Probabilistic Default Reasoning with Conditional Constraints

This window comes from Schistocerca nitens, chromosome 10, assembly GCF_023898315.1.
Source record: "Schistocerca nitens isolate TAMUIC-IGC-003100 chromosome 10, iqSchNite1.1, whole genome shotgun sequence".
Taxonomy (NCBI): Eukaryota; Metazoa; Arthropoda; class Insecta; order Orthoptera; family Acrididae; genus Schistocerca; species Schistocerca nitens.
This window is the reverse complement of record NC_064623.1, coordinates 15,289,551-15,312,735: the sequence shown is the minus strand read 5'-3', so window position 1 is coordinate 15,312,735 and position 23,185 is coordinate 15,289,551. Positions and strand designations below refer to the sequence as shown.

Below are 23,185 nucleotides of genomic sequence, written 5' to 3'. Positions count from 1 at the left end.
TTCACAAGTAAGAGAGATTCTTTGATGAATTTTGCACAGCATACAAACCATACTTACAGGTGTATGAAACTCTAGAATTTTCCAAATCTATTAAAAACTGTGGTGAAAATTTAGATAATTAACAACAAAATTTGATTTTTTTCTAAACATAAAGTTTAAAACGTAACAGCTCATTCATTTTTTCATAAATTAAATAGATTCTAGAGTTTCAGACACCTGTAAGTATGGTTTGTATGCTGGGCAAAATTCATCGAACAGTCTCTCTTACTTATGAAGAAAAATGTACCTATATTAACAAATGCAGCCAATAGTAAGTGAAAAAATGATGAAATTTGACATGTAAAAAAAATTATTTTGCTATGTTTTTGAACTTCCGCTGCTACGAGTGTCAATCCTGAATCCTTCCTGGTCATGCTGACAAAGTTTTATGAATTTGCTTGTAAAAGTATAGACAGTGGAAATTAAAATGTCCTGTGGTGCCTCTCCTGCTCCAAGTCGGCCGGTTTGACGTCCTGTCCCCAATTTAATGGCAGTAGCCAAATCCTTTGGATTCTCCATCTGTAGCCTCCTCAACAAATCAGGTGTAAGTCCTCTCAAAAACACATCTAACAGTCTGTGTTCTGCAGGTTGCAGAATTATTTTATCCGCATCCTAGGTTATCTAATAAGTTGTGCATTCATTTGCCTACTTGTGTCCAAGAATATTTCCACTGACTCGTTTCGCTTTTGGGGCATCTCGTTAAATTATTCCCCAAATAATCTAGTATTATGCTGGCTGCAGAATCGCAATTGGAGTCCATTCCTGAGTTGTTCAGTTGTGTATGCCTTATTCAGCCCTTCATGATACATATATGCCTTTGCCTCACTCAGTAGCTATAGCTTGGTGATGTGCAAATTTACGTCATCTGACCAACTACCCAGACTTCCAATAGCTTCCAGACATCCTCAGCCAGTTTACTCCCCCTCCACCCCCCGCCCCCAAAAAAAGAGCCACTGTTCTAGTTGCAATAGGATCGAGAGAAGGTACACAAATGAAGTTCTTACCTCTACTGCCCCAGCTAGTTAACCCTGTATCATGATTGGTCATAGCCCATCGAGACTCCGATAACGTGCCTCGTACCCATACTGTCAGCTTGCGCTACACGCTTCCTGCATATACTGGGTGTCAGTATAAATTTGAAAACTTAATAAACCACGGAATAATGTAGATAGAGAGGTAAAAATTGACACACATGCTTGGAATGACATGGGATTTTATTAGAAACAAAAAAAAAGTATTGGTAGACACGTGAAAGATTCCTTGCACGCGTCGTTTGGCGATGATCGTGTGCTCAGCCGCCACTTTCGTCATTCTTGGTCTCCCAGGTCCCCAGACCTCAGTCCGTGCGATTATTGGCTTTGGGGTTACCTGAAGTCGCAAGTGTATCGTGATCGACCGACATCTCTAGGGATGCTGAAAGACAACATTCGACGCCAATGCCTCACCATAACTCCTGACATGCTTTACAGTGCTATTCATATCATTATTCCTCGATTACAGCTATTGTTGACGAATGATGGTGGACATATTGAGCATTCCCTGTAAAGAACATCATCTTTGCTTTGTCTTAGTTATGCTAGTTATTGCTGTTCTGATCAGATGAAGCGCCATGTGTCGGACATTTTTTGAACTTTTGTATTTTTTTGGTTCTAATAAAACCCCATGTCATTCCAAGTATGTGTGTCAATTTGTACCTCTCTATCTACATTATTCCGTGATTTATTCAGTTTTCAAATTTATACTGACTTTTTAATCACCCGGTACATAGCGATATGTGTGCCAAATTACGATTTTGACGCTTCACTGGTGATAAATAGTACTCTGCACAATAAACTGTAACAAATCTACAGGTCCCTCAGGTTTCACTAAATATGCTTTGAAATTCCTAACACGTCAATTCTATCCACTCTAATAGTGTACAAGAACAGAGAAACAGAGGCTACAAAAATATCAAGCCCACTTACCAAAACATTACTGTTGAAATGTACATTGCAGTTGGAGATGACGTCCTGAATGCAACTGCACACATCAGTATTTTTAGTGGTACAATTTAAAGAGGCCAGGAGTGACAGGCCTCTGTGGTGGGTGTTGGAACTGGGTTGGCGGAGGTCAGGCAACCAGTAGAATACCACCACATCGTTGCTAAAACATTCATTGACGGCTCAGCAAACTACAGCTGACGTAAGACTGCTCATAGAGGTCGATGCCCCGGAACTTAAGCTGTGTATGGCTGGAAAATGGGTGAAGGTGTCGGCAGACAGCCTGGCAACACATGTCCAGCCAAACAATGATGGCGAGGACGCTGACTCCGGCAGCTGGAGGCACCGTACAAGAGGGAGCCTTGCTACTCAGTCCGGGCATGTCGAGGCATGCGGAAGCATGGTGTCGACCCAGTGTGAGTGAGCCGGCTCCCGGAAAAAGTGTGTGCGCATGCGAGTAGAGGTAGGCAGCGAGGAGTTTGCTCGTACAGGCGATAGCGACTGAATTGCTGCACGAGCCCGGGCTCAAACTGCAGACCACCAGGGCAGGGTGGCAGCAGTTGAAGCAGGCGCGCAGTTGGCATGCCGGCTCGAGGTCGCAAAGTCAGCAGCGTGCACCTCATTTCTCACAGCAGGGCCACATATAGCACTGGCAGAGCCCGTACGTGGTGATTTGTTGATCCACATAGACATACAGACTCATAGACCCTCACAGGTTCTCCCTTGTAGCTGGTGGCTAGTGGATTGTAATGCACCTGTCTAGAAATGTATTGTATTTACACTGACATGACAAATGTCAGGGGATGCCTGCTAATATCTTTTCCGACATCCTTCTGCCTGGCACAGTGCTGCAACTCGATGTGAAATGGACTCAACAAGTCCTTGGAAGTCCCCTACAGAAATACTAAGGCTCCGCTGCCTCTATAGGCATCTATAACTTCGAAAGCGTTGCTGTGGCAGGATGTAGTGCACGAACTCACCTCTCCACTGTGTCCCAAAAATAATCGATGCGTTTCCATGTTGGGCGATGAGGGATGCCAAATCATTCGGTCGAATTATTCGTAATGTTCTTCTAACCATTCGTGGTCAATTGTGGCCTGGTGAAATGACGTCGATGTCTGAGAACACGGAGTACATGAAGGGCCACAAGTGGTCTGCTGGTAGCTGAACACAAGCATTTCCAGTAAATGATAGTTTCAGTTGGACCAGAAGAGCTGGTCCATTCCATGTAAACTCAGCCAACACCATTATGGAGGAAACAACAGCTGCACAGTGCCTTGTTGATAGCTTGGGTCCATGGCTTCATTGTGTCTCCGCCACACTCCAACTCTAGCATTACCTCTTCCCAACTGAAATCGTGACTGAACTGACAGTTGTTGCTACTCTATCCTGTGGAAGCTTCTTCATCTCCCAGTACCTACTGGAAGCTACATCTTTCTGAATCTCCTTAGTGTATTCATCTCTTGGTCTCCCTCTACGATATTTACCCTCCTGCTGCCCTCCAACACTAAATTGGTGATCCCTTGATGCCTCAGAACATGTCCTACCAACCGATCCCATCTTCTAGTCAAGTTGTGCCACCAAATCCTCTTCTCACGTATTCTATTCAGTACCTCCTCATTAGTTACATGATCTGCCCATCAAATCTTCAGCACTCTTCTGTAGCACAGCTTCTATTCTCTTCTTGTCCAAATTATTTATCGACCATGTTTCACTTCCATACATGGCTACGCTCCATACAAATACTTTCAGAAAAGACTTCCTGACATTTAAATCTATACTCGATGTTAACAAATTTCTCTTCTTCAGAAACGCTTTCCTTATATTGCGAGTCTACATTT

We present an approach to reasoning from statistical and subjective knowledge, which is based on a combination of probabilistic reasoning from conditional constraints with approaches to default reasoning from conditional knowledge bases. More precisely, we introduce the notions of z-, lexicographic, and conditional entailment for conditional constraints, which are probabilistic generalizations of Pearl's entailment in system Z, Lehmann's lexicographic entailment, and Geffner's conditional entailment, respectively. We show that the new formalisms have nice properties. In particular, they show a similar behavior as reference-class reasoning in a number of uncontroversial examples. The new formalisms, however, also avoid many drawbacks of reference-class reasoning. More precisely, they can handle complex scenarios and even purely probabilistic subjective knowledge as input. Moreover, conclusions are drawn in a global way from all the available knowledge as a whole. We then show that the new formalisms also have nice general nonmonotonic properties. In detail, the new notions of z-, lexicographic, and conditional entailment have similar properties as their classical counterparts. In particular, they all satisfy the rationality postulates proposed by Kraus, Lehmann, and Magidor, and they have some general irrelevance and direct inference properties. Moreover, the new notions of z- and lexicographic entailment satisfy the property of rational monotonicity. Furthermore, the new notions of z-, lexicographic, and conditional entailment are proper generalizations of both their classical counterparts and the classical notion of logical entailment for conditional constraints. Finally, we provide algorithms for reasoning under the new formalisms, and we analyze its computational complexity.